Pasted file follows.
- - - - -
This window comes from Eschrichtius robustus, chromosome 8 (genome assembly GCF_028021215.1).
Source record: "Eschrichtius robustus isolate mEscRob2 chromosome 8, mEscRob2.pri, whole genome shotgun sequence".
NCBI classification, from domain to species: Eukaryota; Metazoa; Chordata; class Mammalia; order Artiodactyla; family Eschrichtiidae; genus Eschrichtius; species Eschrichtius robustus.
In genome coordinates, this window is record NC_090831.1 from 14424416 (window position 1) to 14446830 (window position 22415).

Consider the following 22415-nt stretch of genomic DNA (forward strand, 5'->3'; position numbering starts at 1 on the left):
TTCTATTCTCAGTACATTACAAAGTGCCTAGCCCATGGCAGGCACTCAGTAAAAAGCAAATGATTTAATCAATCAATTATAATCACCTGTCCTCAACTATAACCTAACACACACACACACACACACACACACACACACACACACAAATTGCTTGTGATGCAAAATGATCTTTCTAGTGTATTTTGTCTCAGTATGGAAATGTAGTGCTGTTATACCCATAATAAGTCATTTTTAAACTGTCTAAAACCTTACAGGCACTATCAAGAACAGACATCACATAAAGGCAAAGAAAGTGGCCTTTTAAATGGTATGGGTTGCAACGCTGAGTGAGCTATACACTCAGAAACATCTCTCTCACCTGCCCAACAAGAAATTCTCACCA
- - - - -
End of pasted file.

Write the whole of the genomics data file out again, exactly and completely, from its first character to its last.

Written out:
This window comes from Eschrichtius robustus, chromosome 8 (genome assembly GCF_028021215.1).
Source record: "Eschrichtius robustus isolate mEscRob2 chromosome 8, mEscRob2.pri, whole genome shotgun sequence".
NCBI classification, from domain to species: Eukaryota; Metazoa; Chordata; class Mammalia; order Artiodactyla; family Eschrichtiidae; genus Eschrichtius; species Eschrichtius robustus.
In genome coordinates, this window is record NC_090831.1 from 14424416 (window position 1) to 14446830 (window position 22415).

Consider the following 22415-nt stretch of genomic DNA (forward strand, 5'->3'; position numbering starts at 1 on the left):
TTCTATTCTCAGTACATTACAAAGTGCCTAGCCCATGGCAGGCACTCAGTAAAAAGCAAATGATTTAATCAATCAATTATAATCACCTGTCCTCAACTATAACCTAACACACACACACACACACACACACACACACACACACACAAATTGCTTGTGATGCAAAATGATCTTTCTAGTGTATTTTGTCTCAGTATGGAAATGTAGTGCTGTTATACCCATAATAAGTCATTTTTAAACTGTCTAAAACCTTACAGGCACTATCAAGAACAGACATCACATAAAGGCAAAGAAAGTGGCCTTTTAAATGGTATGGGTTGCAACGCTGAGTGAGCTATACACTCAGAAACATCTCTCTCACCTGCCCAACAAGAAATTCTCACCA